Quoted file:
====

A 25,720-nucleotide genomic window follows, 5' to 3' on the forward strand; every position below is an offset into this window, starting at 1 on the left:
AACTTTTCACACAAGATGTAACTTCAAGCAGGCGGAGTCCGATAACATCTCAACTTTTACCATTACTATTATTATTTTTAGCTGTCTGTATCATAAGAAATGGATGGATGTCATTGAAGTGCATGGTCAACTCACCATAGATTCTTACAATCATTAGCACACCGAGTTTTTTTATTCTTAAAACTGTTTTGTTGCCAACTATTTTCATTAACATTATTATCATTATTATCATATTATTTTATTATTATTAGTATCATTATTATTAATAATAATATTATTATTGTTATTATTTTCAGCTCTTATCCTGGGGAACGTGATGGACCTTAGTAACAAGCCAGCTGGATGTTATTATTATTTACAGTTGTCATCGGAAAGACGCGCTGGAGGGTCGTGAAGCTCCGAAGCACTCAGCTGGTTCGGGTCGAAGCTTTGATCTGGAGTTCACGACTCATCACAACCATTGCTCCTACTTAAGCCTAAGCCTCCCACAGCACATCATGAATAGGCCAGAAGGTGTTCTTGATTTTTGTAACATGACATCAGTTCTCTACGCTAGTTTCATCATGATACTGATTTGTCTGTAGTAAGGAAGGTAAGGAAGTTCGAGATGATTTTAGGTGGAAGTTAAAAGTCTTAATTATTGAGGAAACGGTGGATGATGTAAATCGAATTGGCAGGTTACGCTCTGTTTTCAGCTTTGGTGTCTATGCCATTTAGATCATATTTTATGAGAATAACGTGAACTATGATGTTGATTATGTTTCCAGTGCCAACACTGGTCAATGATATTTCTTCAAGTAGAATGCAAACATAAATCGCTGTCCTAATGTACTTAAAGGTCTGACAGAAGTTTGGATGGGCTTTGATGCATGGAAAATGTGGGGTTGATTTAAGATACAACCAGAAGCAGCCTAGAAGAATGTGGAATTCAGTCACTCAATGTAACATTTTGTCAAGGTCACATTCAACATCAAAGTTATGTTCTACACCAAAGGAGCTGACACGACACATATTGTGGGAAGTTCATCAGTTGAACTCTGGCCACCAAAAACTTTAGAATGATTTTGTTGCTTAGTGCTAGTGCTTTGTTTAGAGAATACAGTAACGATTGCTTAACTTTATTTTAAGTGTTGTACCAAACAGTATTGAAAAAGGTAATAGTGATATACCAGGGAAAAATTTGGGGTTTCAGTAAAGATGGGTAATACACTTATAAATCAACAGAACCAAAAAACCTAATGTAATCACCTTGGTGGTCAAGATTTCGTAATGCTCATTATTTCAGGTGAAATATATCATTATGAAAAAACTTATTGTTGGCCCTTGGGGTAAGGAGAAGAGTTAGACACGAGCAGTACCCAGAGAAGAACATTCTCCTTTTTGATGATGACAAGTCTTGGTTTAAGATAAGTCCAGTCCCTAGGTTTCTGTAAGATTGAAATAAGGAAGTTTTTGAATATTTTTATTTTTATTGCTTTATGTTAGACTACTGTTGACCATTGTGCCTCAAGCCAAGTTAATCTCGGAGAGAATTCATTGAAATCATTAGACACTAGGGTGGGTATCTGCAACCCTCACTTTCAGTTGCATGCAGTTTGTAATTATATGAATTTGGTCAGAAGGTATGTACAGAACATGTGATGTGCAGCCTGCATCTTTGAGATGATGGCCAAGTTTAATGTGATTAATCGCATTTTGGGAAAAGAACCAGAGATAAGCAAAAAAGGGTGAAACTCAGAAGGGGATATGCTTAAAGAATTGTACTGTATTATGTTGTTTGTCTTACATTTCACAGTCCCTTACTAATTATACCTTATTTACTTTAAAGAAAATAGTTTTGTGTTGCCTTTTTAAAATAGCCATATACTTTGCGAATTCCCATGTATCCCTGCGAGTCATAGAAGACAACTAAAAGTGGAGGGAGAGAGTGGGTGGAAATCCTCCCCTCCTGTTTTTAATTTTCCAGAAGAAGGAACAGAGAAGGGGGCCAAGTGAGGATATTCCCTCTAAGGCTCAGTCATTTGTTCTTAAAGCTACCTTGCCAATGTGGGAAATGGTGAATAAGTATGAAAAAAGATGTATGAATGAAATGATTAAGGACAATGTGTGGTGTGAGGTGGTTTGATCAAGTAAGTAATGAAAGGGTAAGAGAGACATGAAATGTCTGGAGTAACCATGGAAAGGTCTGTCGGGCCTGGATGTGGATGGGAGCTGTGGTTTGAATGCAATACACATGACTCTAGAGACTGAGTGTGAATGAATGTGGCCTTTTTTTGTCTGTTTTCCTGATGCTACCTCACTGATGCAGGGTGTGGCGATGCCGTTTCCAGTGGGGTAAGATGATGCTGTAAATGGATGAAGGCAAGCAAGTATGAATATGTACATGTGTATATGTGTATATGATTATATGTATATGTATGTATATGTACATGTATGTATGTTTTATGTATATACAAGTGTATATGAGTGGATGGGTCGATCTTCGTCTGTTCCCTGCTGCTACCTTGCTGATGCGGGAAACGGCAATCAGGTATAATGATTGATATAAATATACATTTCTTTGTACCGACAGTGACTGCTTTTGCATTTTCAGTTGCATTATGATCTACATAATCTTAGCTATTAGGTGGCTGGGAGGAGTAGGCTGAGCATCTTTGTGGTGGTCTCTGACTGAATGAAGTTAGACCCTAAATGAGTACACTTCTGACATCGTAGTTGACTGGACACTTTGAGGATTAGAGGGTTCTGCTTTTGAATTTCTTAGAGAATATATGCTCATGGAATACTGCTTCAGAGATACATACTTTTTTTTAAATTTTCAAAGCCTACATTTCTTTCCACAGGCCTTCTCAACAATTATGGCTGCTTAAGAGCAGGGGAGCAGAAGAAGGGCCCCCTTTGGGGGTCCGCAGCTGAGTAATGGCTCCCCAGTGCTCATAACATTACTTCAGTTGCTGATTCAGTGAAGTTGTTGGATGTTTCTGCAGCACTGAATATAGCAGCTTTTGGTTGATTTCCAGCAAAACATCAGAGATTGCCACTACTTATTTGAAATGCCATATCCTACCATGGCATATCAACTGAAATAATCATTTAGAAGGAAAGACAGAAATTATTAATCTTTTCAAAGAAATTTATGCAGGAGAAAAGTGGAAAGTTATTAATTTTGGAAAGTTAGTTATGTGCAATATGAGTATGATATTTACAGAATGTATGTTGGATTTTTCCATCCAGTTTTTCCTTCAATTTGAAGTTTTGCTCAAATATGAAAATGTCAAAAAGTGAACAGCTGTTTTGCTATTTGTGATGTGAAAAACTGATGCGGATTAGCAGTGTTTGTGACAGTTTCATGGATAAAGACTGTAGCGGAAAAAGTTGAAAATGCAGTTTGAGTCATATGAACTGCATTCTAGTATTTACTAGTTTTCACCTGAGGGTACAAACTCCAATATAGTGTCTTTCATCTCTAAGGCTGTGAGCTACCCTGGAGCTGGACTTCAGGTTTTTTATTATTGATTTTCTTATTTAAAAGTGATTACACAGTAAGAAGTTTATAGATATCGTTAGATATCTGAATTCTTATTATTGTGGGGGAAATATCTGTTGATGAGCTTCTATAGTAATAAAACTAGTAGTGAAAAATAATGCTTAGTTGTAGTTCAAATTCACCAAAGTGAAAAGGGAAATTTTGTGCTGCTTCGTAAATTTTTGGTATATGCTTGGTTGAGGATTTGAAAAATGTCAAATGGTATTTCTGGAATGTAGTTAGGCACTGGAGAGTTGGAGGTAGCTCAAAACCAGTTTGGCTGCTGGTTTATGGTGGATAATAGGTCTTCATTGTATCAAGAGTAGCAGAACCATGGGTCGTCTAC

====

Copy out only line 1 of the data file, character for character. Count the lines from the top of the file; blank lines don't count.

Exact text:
A 25,720-nucleotide genomic window follows, 5' to 3' on the forward strand; every position below is an offset into this window, starting at 1 on the left: